Florida Ranks 12th in Dog Bites Across the Nation
With the arrival of summer, more people are spending their days and evening outdoors. As you spend more time in the sun, your chances of being bit by a dog increase. A recent report by State Farm Insurance lists the state of Florida among the highest ranking states for dog bites. With 93 claims, resulting in costs of $5.5 million, the sunshine state ranked 12th in the United States. This ranking is lower than the previous year, when Florida was listed as 8th in the nation, with 123 claims. Reviewing the increased frequency of dog bites throughout the country, the company reportedly paid more than $104 million in response to over 3,700 dog bite claims during 2013. The report also noted that the rate of dog bite claims reportedly increased by 45% over the last 10 years.
According to the website, dogbite.org, approximately 1,000 people seek emergency medical care for dog bites each day in the United States. In 2013, these bites resulted in 32 fatalities. Children under the age of 7-years-old accounted for 56% of these deaths. If you or your child are the victim of a dog bite, the website suggest that you take the following steps:
- Identify the dog that bit you;
- Seek immediate medical attention for your injuries;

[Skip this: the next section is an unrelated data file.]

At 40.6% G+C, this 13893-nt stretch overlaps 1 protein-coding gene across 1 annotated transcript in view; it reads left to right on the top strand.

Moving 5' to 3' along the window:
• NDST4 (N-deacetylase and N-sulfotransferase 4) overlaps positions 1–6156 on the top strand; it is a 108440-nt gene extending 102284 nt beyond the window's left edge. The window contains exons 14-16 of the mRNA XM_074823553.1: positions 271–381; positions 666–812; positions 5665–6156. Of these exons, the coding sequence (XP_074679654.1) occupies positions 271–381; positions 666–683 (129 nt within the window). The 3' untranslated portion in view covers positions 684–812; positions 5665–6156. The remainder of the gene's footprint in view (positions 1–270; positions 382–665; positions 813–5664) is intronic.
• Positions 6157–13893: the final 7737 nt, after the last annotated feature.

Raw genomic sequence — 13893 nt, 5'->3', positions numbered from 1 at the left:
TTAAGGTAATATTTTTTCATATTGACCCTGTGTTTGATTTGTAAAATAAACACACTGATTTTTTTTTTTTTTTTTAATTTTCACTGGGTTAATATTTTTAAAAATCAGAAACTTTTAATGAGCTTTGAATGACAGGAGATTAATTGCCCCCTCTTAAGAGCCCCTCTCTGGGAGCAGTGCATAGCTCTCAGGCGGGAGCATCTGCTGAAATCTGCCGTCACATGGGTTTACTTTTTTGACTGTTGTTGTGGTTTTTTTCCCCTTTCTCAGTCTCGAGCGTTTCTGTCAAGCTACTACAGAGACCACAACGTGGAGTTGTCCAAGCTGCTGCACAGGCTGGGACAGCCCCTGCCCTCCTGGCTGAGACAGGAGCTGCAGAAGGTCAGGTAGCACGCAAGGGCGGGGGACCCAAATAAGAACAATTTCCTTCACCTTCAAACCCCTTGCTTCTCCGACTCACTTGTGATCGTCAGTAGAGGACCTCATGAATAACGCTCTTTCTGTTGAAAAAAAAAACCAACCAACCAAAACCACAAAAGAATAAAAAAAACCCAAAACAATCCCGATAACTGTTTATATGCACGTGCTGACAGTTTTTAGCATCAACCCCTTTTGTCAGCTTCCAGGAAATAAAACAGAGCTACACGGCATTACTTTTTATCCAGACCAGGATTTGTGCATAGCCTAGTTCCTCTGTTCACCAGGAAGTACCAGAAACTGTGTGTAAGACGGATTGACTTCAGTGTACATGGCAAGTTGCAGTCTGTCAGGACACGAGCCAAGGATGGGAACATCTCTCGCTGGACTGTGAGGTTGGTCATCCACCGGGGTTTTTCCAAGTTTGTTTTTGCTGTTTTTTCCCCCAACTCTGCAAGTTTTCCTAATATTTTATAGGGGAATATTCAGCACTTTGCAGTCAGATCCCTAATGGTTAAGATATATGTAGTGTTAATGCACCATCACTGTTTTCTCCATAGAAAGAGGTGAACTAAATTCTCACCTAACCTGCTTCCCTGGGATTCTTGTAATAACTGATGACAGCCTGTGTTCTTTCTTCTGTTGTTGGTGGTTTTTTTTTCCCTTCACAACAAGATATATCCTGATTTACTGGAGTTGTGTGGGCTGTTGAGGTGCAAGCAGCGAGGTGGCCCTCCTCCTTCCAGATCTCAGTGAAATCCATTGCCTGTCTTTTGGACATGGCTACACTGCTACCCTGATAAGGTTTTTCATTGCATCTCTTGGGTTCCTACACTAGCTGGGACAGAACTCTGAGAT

- File a bite report with the proper authorities in your jurisdiction;
- Contact an experienced lawyer;
- Collect contact information about the dog owner;
- Take pictures of your injuries; and
- Keep a journal of your thoughts and medical experiences.
Florida Dog Bite Liability
In the state of Florida, there are two theories of responsibility on the part of the dog owner:
- Strict liability theorizes that dog owners are responsible for any and all injuries caused by the actions of their pet. Even if there is no history of violence on the part of the dog, the owner is still liable. The exceptions to the rule include a victim that provokes the dog unreasonably or incurs the bite while trespassing on private property.
- Negligence is the other doctrine of liability for dog bite cases in Florida. The court must find that the dog owner breached some duty of care to the victim and that the dog bite caused an injury.
High Risk Dog Breeds
Statistics on the dogbite.org website assert that pit bulls and rottweilers accounted for 74% of all fatal dog bites between 2005 and 2013. According to an article in Forbes Magazine, these two dog breeds are among eleven that insurance companies often consider too “risky” for coverage. This means that homeowners or renters experience a more difficult time finding companies that offer coverage for dog bite injuries. Once they do, they must often pay considerably larger premiums. The top four of these “risky” breeds are pit bulls, doberman pinschers, rottweilers and German shepherds. Due to this designation, dog bite victims may encounter pet owners who choose not to insure their dogs. Contact an lawyer to learn your options.